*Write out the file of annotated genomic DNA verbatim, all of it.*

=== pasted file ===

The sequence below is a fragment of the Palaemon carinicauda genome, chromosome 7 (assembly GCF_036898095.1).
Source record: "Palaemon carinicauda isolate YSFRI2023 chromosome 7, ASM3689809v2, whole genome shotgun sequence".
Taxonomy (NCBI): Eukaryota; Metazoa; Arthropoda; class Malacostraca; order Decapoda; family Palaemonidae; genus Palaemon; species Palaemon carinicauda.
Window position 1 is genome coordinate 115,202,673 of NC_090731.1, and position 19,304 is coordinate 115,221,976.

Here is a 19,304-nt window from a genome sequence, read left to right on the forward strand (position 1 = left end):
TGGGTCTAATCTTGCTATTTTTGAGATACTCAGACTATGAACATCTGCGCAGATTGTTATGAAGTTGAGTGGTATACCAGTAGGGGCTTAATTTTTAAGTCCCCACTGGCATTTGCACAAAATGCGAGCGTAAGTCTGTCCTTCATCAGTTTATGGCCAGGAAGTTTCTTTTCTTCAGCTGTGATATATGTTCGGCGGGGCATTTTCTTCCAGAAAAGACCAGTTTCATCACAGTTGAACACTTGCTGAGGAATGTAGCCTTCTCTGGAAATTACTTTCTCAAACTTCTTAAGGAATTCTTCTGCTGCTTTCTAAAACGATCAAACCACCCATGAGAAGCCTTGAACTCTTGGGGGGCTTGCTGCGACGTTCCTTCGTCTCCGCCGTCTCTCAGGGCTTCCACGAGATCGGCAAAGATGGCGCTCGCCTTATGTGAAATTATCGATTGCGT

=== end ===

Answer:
The sequence below is a fragment of the Palaemon carinicauda genome, chromosome 7 (assembly GCF_036898095.1).
Source record: "Palaemon carinicauda isolate YSFRI2023 chromosome 7, ASM3689809v2, whole genome shotgun sequence".
Taxonomy (NCBI): Eukaryota; Metazoa; Arthropoda; class Malacostraca; order Decapoda; family Palaemonidae; genus Palaemon; species Palaemon carinicauda.
Window position 1 is genome coordinate 115,202,673 of NC_090731.1, and position 19,304 is coordinate 115,221,976.

Here is a 19,304-nt window from a genome sequence, read left to right on the forward strand (position 1 = left end):
TGGGTCTAATCTTGCTATTTTTGAGATACTCAGACTATGAACATCTGCGCAGATTGTTATGAAGTTGAGTGGTATACCAGTAGGGGCTTAATTTTTAAGTCCCCACTGGCATTTGCACAAAATGCGAGCGTAAGTCTGTCCTTCATCAGTTTATGGCCAGGAAGTTTCTTTTCTTCAGCTGTGATATATGTTCGGCGGGGCATTTTCTTCCAGAAAAGACCAGTTTCATCACAGTTGAACACTTGCTGAGGAATGTAGCCTTCTCTGGAAATTACTTTCTCAAACTTCTTAAGGAATTCTTCTGCTGCTTTCTAAAACGATCAAACCACCCATGAGAAGCCTTGAACTCTTGGGGGGCTTGCTGCGACGTTCCTTCGTCTCCGCCGTCTCTCAGGGCTTCCACGAGATCGGCAAAGATGGCGCTCGCCTTATGTGAAATTATCGATTGCGT